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Sunday, 11 November 2012 14:26

'Eleemosynary' spells it out

Written by Andrea Braun
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'Eleemosynary' spells it out
slightlyoff.org / RumZoo Photography

“Words have a special feel. . . .There are words I’d give my life for. . . . “

I believe anyone who writes will have a special affinity for 15-year-old Echo, National Spelling Bee champion, who is literally in love with words. Not language, as she points out; beautiful words can mean ugly things, and it doesn’t matter. It is all about the words themselves. I also believe anyone who loves a fine play will be delighted with Lee Blessing’s Eleemosynary, a singular and remarkable work that uses its own text to illustrate the pleasures of immersing oneself in the beauty of the spoken word and the inner lives of three brilliant women.

I was deeply moved when I saw Eleemosynary long ago, and before seeing Slightly Askew Theatre’s production, I read it to see whether the passage of time and life would had made me feel less awed by it, and it has not. I still think there are so many wondrous aspects to the drama (with humor) of a grandmother, mother and daughter that resonate with me still. Here, Margeau Baue Steinau is Dorothea, the tribal elder (and yes, she’s too young for the role, but that doesn’t matter because her character is aged but not old). Rachel Tibbetts is Artemis (called Artie), the reluctant daughter to Dorothea and mother to the precocious Echo (Madeleine Steinau) who has been cared for almost exclusively by her grandmother.

All three women’s names are of Greek origin, which is fitting since Ovid’s Metamorphoses is a significant totem in the story and concept in their lives. Dorothea has found herself by embracing eccentricity. She comes from a time when marriage was valued over education for women, so she married and began producing sons. After the third, she asked her husband if she might go to college now, and he refused, but her compensation was her fourth and last child, Artemis, Goddess of the Hunt in myth (and ironically, of childbirth). When Dorothea finally has her daughter, she is no longer the mother of sons in her own mind. “I liked the girl,” she asserts.

For her part, Artemis is brilliant, but she finds her mother embarrassing. Dorothea can go for a walk and come back relating a tale of meeting President James Monroe on the street, or just casually mention something like, “Last night I was bodily assumed into Heaven.” But there is much meaning in her madness; in fact, she is a divine fool, but “Artie,” being a teenager doesn’t appreciate it. Her mother even makes her wear wings and films her trying to fly without propulsion of any kind. Besides being reminiscent of the Daedulus/Icarus tale in reverse, the incident is also metaphor for the power of the individual to transcend the strictures of the world and its conventional expectations.

Artemis loses her way for a while and rejects her mother, but when she lets Dorothea know she is pregnant, Mother comes running. Artie calls her daughter “Barbara,” but Dorothea names her “Echo,” most likely to represent a realization of her dream of creating a kindred spirit. The mythic Echo was in love with the sound of her own voice, and Hera got so tired of hearing her that she cursed Echo and made her become just a reflection of the voices of others. And this defines the action of spelling: repeating the letters of a word. Echo is proud of her ability, but it ultimately threatens to take her over.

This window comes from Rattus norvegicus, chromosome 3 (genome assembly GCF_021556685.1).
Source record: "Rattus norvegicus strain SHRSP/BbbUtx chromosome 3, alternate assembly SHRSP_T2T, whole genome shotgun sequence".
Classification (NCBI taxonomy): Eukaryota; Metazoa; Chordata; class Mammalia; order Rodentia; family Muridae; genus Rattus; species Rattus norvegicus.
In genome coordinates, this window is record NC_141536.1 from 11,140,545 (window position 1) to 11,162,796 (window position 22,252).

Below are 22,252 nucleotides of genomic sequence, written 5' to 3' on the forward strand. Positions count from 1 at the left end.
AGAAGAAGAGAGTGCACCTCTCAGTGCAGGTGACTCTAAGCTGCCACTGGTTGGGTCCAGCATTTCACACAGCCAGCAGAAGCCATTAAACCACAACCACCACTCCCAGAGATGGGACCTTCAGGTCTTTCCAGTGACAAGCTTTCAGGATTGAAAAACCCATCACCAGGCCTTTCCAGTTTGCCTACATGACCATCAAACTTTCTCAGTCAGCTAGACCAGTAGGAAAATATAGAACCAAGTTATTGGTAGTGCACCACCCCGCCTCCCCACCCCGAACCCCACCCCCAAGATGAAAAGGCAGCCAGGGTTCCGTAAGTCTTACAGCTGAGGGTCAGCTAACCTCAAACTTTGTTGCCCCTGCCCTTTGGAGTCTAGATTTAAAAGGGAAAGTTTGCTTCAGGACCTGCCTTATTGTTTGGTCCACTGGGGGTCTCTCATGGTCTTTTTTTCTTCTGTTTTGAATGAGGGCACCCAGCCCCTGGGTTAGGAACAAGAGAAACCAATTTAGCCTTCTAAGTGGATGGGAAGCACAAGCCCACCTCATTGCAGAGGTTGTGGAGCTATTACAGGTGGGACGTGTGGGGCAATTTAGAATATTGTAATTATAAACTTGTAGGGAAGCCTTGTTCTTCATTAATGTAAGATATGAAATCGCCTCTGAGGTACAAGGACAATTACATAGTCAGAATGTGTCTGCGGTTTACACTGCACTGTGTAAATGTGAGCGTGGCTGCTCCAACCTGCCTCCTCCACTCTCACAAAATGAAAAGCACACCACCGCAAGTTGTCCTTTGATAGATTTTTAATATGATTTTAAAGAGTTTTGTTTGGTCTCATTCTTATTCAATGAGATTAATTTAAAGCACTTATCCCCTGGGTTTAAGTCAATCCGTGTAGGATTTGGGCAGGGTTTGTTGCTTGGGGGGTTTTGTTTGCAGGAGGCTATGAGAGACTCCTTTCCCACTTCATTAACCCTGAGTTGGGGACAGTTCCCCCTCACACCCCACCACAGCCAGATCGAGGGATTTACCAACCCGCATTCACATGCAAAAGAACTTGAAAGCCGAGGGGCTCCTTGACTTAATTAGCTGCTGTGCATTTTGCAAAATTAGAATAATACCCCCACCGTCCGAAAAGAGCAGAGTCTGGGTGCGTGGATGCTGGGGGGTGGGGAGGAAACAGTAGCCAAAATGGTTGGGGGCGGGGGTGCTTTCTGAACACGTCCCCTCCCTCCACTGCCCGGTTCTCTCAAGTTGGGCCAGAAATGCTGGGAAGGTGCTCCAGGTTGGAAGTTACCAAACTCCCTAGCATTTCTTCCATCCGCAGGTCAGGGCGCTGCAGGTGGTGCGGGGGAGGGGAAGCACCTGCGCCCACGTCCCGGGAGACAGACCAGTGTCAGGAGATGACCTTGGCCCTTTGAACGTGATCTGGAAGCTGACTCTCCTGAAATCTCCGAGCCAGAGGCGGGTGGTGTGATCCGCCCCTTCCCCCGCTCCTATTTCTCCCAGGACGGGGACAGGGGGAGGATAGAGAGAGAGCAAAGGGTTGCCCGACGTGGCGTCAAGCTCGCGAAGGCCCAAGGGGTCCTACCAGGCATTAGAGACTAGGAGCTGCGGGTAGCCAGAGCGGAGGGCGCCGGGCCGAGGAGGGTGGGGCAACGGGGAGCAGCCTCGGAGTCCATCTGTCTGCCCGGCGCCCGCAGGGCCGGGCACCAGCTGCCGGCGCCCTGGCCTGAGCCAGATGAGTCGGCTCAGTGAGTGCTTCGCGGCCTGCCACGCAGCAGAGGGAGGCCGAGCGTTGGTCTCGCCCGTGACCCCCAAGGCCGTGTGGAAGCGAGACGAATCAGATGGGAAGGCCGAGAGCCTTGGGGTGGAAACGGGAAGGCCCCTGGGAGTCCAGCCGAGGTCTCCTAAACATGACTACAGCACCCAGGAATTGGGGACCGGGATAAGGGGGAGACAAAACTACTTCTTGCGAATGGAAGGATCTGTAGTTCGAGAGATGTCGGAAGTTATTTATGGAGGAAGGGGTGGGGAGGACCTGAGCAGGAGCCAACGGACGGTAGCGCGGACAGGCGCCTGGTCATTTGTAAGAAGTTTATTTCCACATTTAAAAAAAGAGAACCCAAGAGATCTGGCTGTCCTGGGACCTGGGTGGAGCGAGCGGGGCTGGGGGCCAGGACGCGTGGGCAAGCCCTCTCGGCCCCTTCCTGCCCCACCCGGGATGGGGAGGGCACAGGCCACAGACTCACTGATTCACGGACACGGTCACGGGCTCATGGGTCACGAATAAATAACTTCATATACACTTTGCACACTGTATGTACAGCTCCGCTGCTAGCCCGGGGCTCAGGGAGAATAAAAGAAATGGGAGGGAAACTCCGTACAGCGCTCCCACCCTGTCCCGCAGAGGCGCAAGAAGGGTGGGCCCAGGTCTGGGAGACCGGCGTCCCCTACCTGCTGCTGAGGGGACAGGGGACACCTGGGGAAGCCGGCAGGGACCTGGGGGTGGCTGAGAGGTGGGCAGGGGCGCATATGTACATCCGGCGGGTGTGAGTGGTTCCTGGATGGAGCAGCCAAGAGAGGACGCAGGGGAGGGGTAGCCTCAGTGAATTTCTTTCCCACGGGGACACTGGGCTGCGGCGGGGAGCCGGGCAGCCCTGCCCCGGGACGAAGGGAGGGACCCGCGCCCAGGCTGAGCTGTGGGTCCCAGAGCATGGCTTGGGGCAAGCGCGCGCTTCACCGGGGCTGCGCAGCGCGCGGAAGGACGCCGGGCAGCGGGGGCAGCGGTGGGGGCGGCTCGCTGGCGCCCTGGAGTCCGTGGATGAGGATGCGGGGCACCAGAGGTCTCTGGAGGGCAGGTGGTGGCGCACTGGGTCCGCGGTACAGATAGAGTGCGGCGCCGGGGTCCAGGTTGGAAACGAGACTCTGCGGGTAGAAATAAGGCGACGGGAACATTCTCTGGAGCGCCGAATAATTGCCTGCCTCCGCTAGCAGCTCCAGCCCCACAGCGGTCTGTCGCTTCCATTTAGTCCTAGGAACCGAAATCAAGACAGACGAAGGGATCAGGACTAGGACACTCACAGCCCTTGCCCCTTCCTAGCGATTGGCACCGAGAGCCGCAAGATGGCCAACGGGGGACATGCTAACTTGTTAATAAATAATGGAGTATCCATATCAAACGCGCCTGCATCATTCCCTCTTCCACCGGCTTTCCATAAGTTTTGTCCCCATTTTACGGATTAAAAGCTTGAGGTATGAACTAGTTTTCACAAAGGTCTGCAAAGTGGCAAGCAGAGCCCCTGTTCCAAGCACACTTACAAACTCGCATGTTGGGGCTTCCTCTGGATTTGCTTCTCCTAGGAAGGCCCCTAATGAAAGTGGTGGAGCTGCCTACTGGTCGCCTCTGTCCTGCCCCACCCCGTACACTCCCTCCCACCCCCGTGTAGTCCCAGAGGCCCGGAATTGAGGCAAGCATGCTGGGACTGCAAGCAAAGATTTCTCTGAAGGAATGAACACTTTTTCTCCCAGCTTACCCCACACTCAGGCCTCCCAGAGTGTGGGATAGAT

Eleemosynary (the title is explained in the play) uses elevated language, exaggerated personalities and unlikely events to tell a very real story of mothers and daughters that becomes extrapolated into a discourse on women’s lives, their joys and frustrations, their expectations and outcomes. These actors are well-suited to their parts. Baue-Steinau is excellent as the otherworldly, yet practical matriarch. Tibbetts has the most difficult role, and she’s mostly up to it, though she does become a bit shrill at one point. Still, it’s a fine performance. High school junior Steinau shows great promise, but her performance is, while good, not quite at the level of her elders. She was a bit flat and she needs to work on elocution. Director Ellie Schwetye has chosen to use a live pianist (John Schranck) for incidental music, and the instrument is placed upstage right. When anyone except Baue-Steinau is around that part of the playing area, the piano drowns her out. It needs to be played more softly.

The scenic design is simple—a ramp, lots of books and a pair of gauze wings. Fittingly, a dictionary and the Metamorphoses are both prominently placed. Schwetye also designed the set. David Hahn’s lights illuminate the speaker or speakers and puts the other(s) in shadow. Artemis often seems to be dozing during her time outside the light, which may be representative of her inability to connect with the generations on either side of her. The color purple, representing magic and mystery and the seeking of spiritual fulfillment is worn by all the characters in various permutations.

SATE has never been afraid of a challenge, and because of that, the company has done some amazing work over the years. Top Girls comes to mind, and especially 4.48 Psychosis, a play I shall never forget. Eleemosynary belongs in that rare company. It is a beautiful piece, well-played and insightful. Its words are like music in themselves, so perhaps that’s another reason why I find the piano intrusive and even redundant. Finally, Lee Blessing is a man, but one who has a preternatural understanding of women, and the author’s gender in itself would make the play interesting to see. But there is so much more to be experienced here. Eleemosynary is not to be missed.

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